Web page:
I suppose the last seems straightforward: Jesus is prophesying His own death, and when the soul leaves the body it is no longer in this world. But when Jesus tells his disciples "the world will hate you," He cannot mean the world quite in the merely physical sense, for the disciples are part of the world in that sense and will not hate themselves. "The world" means society, perhaps; or the Roman Empire; or the Jewish nation with its sinews of religious identity; or, somehow, all of them in one. It is a system with its own ineffable logic, yet it has a "ruler," a reference to Satan. There is in Christianity, I think, something that is rather the opposite of Adam Smith's notion of the "invisible hand." Adam Smith thinks that the invisible hand of the market will coordinate individuals' self-interested efforts in the service of the common good, in a limited sense, and he hits on a profound truth. But there is, I think, an even more profound truth, that there is something in this world, in the self-organizing logic of human society, and also in a man's own will, that thwarts and corrupts all that is good in us. Rome was made great by justice, courage, tolerance, and love of freedom in the great days of the republic; yet it was also a slave society. According to The Holy Apostles, a book on the lives of the apostles published by the Holy Apostles Convent in Buena Vista, CO, John himself became a slave in a bath-house for a time, after being shipwrecked, but willingly, as penance for a sin:
When the lands of the earth were divided among the apostles, John was downcast when he chose the last lot, that of Asia Minor, and uttered three sighs. With tears, he fell prostrate on the ground and made reverence to all the apostles. Peter then took him by the hand and raised him up, saying: "We all have thee as a father, and they patient endurance for our support. Why has thou troubled us with this thine action and confused our hearts?'"John answered, weeping and groaning bitterly, "I have sinned, brethren; for this hour I have seen that grave perils lie before me in the sea; for, just as the lot of Asia fell to me, I received it with great heaviness, failing to call to mind our Lord Who said: '... there shall not a hair of your head perish.' For not one hair is lost without God's permission. I beseech ye, therefore, beloved brethren, pray on my behalf before the Lord, that He forgive me this sin!"
After a shipwreck, John and a companion, Prochorus, were employed in a bath-house, and later meekly submitted to be made slaves by deceit:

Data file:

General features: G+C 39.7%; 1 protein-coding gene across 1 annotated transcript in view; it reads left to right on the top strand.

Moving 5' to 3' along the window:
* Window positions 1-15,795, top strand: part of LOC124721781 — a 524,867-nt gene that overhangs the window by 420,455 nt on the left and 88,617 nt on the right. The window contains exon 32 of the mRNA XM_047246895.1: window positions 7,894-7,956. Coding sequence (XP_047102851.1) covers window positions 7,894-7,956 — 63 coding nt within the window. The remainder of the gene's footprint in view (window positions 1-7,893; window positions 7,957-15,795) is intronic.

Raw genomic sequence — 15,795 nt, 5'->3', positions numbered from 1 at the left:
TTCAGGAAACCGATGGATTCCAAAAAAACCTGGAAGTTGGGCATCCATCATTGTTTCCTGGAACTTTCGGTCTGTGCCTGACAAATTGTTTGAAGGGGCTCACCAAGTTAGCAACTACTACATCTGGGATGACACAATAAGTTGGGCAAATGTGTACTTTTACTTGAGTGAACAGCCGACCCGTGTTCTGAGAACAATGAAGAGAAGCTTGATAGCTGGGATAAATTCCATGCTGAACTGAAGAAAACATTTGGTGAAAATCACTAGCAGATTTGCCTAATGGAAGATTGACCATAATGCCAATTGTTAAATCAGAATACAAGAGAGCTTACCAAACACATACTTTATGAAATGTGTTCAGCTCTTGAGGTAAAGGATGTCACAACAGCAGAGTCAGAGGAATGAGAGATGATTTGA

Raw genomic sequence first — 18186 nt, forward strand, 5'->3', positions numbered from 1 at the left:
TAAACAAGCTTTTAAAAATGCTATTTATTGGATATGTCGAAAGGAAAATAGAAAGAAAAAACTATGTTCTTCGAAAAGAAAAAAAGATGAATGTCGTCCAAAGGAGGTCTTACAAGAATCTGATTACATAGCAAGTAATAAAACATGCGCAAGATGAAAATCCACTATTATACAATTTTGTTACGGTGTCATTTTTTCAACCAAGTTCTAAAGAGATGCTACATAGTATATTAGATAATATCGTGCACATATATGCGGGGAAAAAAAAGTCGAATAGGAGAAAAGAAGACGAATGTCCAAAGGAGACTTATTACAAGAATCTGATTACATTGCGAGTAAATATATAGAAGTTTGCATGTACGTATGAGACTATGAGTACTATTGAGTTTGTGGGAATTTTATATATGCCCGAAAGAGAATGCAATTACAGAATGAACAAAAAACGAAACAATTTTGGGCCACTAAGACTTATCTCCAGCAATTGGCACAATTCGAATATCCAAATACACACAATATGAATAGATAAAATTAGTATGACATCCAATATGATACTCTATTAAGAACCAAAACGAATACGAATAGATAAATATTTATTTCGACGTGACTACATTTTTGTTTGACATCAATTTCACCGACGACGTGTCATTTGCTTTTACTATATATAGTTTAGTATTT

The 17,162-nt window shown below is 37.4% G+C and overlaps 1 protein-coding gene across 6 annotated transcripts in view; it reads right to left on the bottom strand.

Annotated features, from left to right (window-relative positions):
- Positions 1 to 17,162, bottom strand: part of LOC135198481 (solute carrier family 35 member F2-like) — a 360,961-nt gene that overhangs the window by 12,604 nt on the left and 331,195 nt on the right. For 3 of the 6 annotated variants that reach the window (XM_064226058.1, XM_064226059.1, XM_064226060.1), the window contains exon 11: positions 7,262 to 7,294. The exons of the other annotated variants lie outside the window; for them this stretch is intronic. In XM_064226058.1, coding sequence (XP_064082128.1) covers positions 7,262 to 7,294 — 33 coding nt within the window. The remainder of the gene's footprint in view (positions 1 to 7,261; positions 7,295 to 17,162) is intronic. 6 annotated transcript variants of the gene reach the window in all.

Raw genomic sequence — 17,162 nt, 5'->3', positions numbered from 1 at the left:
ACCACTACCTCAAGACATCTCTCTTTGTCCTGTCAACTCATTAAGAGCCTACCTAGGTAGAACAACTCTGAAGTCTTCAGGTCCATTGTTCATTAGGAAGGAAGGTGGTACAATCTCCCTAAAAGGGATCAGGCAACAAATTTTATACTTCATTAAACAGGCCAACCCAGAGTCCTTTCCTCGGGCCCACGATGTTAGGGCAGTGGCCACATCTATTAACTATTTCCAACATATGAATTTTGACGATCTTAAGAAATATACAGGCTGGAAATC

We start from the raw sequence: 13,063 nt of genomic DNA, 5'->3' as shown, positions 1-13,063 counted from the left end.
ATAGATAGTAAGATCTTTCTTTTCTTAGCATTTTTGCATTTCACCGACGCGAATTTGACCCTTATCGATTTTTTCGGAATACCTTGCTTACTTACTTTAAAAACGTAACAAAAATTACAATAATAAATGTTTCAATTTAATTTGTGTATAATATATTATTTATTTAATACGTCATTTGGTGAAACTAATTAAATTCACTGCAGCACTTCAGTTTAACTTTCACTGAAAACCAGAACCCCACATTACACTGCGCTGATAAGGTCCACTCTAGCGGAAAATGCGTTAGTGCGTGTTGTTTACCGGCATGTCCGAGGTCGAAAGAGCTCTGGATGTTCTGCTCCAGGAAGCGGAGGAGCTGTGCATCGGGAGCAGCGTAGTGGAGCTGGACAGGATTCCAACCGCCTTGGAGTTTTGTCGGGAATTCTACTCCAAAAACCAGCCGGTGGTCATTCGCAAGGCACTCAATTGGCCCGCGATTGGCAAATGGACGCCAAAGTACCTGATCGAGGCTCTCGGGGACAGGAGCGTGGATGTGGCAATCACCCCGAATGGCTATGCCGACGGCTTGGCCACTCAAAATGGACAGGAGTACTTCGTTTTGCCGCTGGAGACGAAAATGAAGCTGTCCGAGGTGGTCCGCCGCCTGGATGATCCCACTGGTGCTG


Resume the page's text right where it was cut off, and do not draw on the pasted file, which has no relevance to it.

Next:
Now Romana [the bath-house owner] had a friend who was a lawyer and, seeking his legal opinion, she told him a lie: 'My parents reposed, leaving me two slaves who, after many years, ran away from my house. Therefore, I destroyed the certificates of their purchase. Now they have returned to my house and acknowledge themselves to be my slaves. Is it possible to draw up duplicate papers of ownership?' The attorney replied: 'If they admit now, before three trustworthy witnesses, that they were once thy slaves, it is possible to make new papers.' Through the Holy Spirit, this entire scheme was revealed to John, and he said to [Prochorus]: 'Prochorus, my child, Romana seeks for us to make a written acknowledgment that we are her slaves, and she went to see a lawyer about the matter. He has agreed to whatever she hath chosen to tell him. Now she is looking for three witnesses who will certify that we are her slaves. Therefore, let no sadness enter thine heart, but rather rejoice; for by this will our Lord Jesus Christ quickly reveal everything to this woman, as to who we are.' Just then Romana entered the bath-house and, grasping John by the arm, she began to rain blows down upon him, and said: 'Wicked servant, runaway! When thy mistress entereth, thou must greet her and do reverence! Mayhaps thou didst imagine thou wast a freeman? Know this: thou art Romana's slave!' And, once again, she slapped him to scare him, and said, 'Thou are not my servant, runaway!' And John said: 'But thou hast said otherwise, that we are thy servants. I am John the fireman, and this is Prochorus the water man.' Romana again asked: 'Whose servants are you, O wicked ones?' John answered: 'Whomever thou desirest to say.' She replied: 'That ye are mine.' John then said: 'Written down or not, we admit that we are thy servants.' Then she quickly said: 'I want it in writing before three witnesses.' John told her: 'Do not tarry; let us take care of the matter today.' She then took us before the temple of Artemis and, in the presence of three witnesses, she wrote out our papers of sale. Then we [John and Prochorus] returned to our work.
I don't know where this story comes from or how reliable it is, but the thought of the Apostle John, 'the disciple Jesus loved,' who leaned his head on Jesus's breast at the last supper ("Now there was leaning on Jesus' bosom one of His disciples, whom Jesus loved," John 13:23), the first man (but there were women before) to see the graveclothes of the Resurrected Lord, reduced to this, to what, as far as the world was concerned, would be a lifetime of toil in a Roman bath-house, submitting to beatings and humiliations at the hands of a petty cheat of a tradeswoman, is one of the saddest scenes I can imagine. Of course, John seems not to have been discouraged by it, according to the story. Yet if John had indeed been a slave, it might explain the anti-Roman and anti-wordly flavor of John's writings. John had seen the world as it looks from the very bottom. "The meek shall inherit the earth" and "blessed are they that mourn, for they shall be comforted" (Matthew 5:4-5) are sublime. Yet the broken-hearted might find still greater comfort in the transcendental simplicity of the Gospel of John's "I have overcome the world."